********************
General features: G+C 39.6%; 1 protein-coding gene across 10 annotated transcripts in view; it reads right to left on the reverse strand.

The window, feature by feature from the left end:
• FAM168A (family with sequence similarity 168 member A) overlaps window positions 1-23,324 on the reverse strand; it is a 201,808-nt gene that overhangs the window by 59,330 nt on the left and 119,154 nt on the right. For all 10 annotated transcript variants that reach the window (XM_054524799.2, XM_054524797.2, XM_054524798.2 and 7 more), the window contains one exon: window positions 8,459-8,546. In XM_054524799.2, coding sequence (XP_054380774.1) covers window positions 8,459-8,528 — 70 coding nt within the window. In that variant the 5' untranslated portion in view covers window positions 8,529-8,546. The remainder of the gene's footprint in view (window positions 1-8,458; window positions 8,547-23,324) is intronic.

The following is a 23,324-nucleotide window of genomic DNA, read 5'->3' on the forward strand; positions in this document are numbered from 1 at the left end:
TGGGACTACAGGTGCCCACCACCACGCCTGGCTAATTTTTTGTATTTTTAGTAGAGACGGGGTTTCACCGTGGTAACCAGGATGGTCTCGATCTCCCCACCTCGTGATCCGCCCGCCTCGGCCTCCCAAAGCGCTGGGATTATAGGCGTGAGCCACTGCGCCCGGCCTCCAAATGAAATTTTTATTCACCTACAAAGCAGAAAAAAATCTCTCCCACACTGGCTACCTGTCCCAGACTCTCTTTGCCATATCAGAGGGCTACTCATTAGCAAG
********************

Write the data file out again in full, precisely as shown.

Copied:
General features: G+C 39.6%; 1 protein-coding gene across 10 annotated transcripts in view; it reads right to left on the reverse strand.

The window, feature by feature from the left end:
• FAM168A (family with sequence similarity 168 member A) overlaps window positions 1-23,324 on the reverse strand; it is a 201,808-nt gene that overhangs the window by 59,330 nt on the left and 119,154 nt on the right. For all 10 annotated transcript variants that reach the window (XM_054524799.2, XM_054524797.2, XM_054524798.2 and 7 more), the window contains one exon: window positions 8,459-8,546. In XM_054524799.2, coding sequence (XP_054380774.1) covers window positions 8,459-8,528 — 70 coding nt within the window. In that variant the 5' untranslated portion in view covers window positions 8,529-8,546. The remainder of the gene's footprint in view (window positions 1-8,458; window positions 8,547-23,324) is intronic.

The following is a 23,324-nucleotide window of genomic DNA, read 5'->3' on the forward strand; positions in this document are numbered from 1 at the left end:
TGGGACTACAGGTGCCCACCACCACGCCTGGCTAATTTTTTGTATTTTTAGTAGAGACGGGGTTTCACCGTGGTAACCAGGATGGTCTCGATCTCCCCACCTCGTGATCCGCCCGCCTCGGCCTCCCAAAGCGCTGGGATTATAGGCGTGAGCCACTGCGCCCGGCCTCCAAATGAAATTTTTATTCACCTACAAAGCAGAAAAAAATCTCTCCCACACTGGCTACCTGTCCCAGACTCTCTTTGCCATATCAGAGGGCTACTCATTAGCAAG